A Filipina woman was allegedly subjected to racism after asking a boutique employee in Forest Hills, Queens, about their pricing and return policy. Bea Cruz, 25, a full-time nurse, visited Maiko around 10:30 a.m. on Friday when a male employee suddenly started speaking in a racist manner and became aggressive towards her, according to CBS New York. According to Cruz, the employee snapped at her after she asked some questions about the store's policies, but he was already rude to her from the beginning.news.yahoo.com
Biden speech takeaways: Government is good, and so are jobs
President Joe Biden has used his first address before a joint session of Congress to make the case that his administration has made progress during the first 100 days he’s been in office, confronting the public health and economic maelstrom caused by the coronavirus pandemic.
Powell defends Fed's consideration of climate change risks
Federal Reserve Chair Jerome Powell on Wednesday defended the central bank’s increasing scrutiny of the impact climate change could have on banks, in the wake of criticism by Republican members of Congress that by doing so the Fed is overstepping its mandate.
GOP 2024 contenders enter Iowa, wary of Trump's long shadow
Former Secretary of State Mike Pompeo speaks at the West Side Conservative Club, Friday, March 26, 2021, in Urbandale, Iowa. (AP Photo/Charlie Neibergall)DES MOINES, Iowa – Ambitious Republicans are starting to make moves in Iowa, long a proving ground for future presidents. Pompeo's two-day Iowa trip leads an exceptionally early round of Iowa travel planned by U.S. senators, emerging as national GOP figures. Ecklund, Crawford County Republicans' communication director, has encountered Republicans “ready to move on” and “tired of the extreme controversy” in a county Trump carried by more than 30 percentage points twice. ___This story has been corrected to show Ecklund is the Crawford County Republicans' communication director, not Crawford County Republicans' co-chair.
Lawmakers: Require nursing homes to disclose vaccine data
Nursing homes have to publicly disclose their vaccination rates for flu and pneumonia, but theres no similar mandate for COVID-19 shots. Nursing homes have been required since last May to regularly report cases and deaths among residents and staff to the government. Nursing homes are again allowing loved ones to visit, and hugs are included. The main nursing home industry trade group, the American Health Care Association, says it supports disclosure of vaccination data. Wyden and Crapo said current government policy that encourages nursing homes to voluntarily report vaccination data to the government has only led to “limited participation by the industry.”The government should require nursing homes to break down vaccination data by race and ethnicity, given disparities in vaccine acceptance.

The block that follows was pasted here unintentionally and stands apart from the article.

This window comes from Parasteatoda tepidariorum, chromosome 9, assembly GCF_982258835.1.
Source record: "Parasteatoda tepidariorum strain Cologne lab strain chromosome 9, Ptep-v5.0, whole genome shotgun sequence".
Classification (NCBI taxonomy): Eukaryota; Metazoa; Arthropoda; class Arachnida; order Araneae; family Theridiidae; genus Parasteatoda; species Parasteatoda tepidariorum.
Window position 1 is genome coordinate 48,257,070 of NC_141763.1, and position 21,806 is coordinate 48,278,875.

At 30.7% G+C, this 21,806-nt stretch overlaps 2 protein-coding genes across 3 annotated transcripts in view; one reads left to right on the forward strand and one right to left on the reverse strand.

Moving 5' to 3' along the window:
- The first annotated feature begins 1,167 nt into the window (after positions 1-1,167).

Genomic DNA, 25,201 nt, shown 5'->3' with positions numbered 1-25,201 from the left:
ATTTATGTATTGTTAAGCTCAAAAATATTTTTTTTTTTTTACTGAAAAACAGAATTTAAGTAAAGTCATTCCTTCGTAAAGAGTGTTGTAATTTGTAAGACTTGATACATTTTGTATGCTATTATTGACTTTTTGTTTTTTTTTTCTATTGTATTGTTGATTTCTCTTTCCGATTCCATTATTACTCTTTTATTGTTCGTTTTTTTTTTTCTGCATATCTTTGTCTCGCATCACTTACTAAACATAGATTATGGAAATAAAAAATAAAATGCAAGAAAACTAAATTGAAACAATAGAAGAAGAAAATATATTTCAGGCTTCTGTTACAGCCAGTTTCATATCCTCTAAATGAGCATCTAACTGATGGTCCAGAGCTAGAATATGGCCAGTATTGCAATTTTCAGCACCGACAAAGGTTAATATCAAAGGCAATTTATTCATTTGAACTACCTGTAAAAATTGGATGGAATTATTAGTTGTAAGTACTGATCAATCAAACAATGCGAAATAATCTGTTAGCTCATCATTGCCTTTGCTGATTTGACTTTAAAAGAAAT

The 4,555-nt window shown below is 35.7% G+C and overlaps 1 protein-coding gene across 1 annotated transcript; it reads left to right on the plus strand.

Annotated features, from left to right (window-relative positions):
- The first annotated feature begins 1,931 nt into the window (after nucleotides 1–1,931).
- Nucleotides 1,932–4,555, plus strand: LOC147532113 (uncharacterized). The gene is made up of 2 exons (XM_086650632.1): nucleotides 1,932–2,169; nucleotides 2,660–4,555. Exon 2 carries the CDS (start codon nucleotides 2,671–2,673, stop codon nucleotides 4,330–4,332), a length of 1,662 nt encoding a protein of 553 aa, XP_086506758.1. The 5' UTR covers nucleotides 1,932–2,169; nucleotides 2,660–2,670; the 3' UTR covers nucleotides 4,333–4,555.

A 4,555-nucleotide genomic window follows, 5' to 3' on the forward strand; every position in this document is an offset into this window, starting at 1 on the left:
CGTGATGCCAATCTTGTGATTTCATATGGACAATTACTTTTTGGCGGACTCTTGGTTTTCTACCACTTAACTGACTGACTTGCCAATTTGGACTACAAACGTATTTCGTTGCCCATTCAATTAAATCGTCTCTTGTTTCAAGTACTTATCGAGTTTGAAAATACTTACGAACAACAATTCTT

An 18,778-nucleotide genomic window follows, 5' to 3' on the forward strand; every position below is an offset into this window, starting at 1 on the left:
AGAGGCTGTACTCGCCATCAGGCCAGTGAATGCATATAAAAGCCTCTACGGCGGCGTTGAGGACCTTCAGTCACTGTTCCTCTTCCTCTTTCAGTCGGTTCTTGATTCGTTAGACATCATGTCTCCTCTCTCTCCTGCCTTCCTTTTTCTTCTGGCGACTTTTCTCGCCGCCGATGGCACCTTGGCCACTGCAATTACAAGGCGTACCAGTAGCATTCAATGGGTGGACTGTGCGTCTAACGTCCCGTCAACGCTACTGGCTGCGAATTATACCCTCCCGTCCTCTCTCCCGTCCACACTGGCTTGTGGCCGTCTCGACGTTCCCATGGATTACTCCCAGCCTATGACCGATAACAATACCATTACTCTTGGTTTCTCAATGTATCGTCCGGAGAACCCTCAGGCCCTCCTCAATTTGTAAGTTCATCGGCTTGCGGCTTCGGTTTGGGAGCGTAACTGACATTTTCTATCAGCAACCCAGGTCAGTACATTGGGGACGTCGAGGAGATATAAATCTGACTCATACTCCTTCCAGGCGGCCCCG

Trump offers early endorsement for loyal SC governor
FILE - In this Monday, June 25, 2018 file photo, President Donald Trump speaks during a rally at Airport High School in West Columbia, S.C. for Republican Gov. Former President Donald Trump on Friday, March 5, 2021 endorsed South Carolina Gov. Henry McMaster's bid for a second full term in 2022, continuing their yearslong alliance in a move to strengthen ties with the early-voting state that Trump won twice. (AP Photo/Susan Walsh, File)COLUMBIA, S.C. – Former President Donald Trump on Friday endorsed South Carolina Gov. That summer, McMaster was one of two speakers to formally nominate Trump at the Republican National Convention.
House OKs George Floyd Act as Democrats avoid 'defund' clash
Scott Applewhite)WASHINGTON – House Democrats passed the most ambitious effort in decades to overhaul policing nationwide, avoiding a potential clash with moderates in their own party who were wary of reigniting the “defund the police” debate they say hurt them during last fall's election. Approved 220-212 late Wednesday, the George Floyd Justice in Policing Act is named for the man whose killing by police in Minnesota last Memorial Day sparked demonstrations nationwide. “We want to feel safe when we encounter law enforcement. “Our law enforcement officers need more funding not less,” Rep. Scott Fitzgerald, R-Wis. Another possible point of contention is provisions easing standards for prosecution of law enforcement officers accused of wrongdoing.